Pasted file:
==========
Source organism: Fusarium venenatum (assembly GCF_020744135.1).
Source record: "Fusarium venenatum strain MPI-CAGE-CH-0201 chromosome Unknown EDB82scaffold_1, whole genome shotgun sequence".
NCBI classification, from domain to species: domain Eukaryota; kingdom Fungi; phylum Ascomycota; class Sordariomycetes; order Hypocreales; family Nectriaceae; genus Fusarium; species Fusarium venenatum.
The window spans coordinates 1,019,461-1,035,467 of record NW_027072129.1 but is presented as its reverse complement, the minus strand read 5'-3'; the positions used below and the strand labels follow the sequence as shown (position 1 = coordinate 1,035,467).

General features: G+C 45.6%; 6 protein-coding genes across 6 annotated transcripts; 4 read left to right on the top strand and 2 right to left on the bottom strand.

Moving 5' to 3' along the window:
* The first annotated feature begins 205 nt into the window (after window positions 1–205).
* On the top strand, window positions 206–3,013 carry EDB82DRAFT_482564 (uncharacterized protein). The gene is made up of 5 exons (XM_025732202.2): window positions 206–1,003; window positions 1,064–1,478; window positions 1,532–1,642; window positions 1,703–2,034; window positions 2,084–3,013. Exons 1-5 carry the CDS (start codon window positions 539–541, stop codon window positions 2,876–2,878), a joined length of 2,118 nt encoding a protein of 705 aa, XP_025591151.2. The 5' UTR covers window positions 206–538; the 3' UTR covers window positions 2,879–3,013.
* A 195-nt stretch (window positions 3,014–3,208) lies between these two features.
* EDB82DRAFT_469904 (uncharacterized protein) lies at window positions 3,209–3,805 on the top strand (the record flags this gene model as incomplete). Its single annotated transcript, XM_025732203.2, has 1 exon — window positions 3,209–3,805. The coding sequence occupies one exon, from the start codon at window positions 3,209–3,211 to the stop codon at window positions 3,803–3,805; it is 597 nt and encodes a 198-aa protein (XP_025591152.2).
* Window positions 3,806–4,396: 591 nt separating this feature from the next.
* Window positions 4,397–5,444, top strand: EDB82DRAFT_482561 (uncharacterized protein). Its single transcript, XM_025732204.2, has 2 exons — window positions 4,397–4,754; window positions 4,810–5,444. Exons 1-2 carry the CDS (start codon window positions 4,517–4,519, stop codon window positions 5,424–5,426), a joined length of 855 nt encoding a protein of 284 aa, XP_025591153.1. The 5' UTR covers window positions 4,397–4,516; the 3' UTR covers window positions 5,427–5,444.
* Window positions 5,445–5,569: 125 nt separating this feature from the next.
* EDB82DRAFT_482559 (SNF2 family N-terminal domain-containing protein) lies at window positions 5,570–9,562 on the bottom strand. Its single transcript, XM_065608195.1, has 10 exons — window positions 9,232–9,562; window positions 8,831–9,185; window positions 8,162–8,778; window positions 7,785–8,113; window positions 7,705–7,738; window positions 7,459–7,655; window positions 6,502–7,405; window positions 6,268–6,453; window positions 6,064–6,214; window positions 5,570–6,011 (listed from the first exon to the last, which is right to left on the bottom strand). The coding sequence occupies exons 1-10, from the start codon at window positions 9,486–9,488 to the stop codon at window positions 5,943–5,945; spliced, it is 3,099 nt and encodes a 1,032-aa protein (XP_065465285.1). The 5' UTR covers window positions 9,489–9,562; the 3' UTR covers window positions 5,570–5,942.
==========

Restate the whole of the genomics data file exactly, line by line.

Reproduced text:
Source organism: Fusarium venenatum (assembly GCF_020744135.1).
Source record: "Fusarium venenatum strain MPI-CAGE-CH-0201 chromosome Unknown EDB82scaffold_1, whole genome shotgun sequence".
NCBI classification, from domain to species: domain Eukaryota; kingdom Fungi; phylum Ascomycota; class Sordariomycetes; order Hypocreales; family Nectriaceae; genus Fusarium; species Fusarium venenatum.
The window spans coordinates 1,019,461-1,035,467 of record NW_027072129.1 but is presented as its reverse complement, the minus strand read 5'-3'; the positions used below and the strand labels follow the sequence as shown (position 1 = coordinate 1,035,467).

General features: G+C 45.6%; 6 protein-coding genes across 6 annotated transcripts; 4 read left to right on the top strand and 2 right to left on the bottom strand.

Moving 5' to 3' along the window:
* The first annotated feature begins 205 nt into the window (after window positions 1–205).
* On the top strand, window positions 206–3,013 carry EDB82DRAFT_482564 (uncharacterized protein). The gene is made up of 5 exons (XM_025732202.2): window positions 206–1,003; window positions 1,064–1,478; window positions 1,532–1,642; window positions 1,703–2,034; window positions 2,084–3,013. Exons 1-5 carry the CDS (start codon window positions 539–541, stop codon window positions 2,876–2,878), a joined length of 2,118 nt encoding a protein of 705 aa, XP_025591151.2. The 5' UTR covers window positions 206–538; the 3' UTR covers window positions 2,879–3,013.
* A 195-nt stretch (window positions 3,014–3,208) lies between these two features.
* EDB82DRAFT_469904 (uncharacterized protein) lies at window positions 3,209–3,805 on the top strand (the record flags this gene model as incomplete). Its single annotated transcript, XM_025732203.2, has 1 exon — window positions 3,209–3,805. The coding sequence occupies one exon, from the start codon at window positions 3,209–3,211 to the stop codon at window positions 3,803–3,805; it is 597 nt and encodes a 198-aa protein (XP_025591152.2).
* Window positions 3,806–4,396: 591 nt separating this feature from the next.
* Window positions 4,397–5,444, top strand: EDB82DRAFT_482561 (uncharacterized protein). Its single transcript, XM_025732204.2, has 2 exons — window positions 4,397–4,754; window positions 4,810–5,444. Exons 1-2 carry the CDS (start codon window positions 4,517–4,519, stop codon window positions 5,424–5,426), a joined length of 855 nt encoding a protein of 284 aa, XP_025591153.1. The 5' UTR covers window positions 4,397–4,516; the 3' UTR covers window positions 5,427–5,444.
* Window positions 5,445–5,569: 125 nt separating this feature from the next.
* EDB82DRAFT_482559 (SNF2 family N-terminal domain-containing protein) lies at window positions 5,570–9,562 on the bottom strand. Its single transcript, XM_065608195.1, has 10 exons — window positions 9,232–9,562; window positions 8,831–9,185; window positions 8,162–8,778; window positions 7,785–8,113; window positions 7,705–7,738; window positions 7,459–7,655; window positions 6,502–7,405; window positions 6,268–6,453; window positions 6,064–6,214; window positions 5,570–6,011 (listed from the first exon to the last, which is right to left on the bottom strand). The coding sequence occupies exons 1-10, from the start codon at window positions 9,486–9,488 to the stop codon at window positions 5,943–5,945; spliced, it is 3,099 nt and encodes a 1,032-aa protein (XP_065465285.1). The 5' UTR covers window positions 9,489–9,562; the 3' UTR covers window positions 5,570–5,942.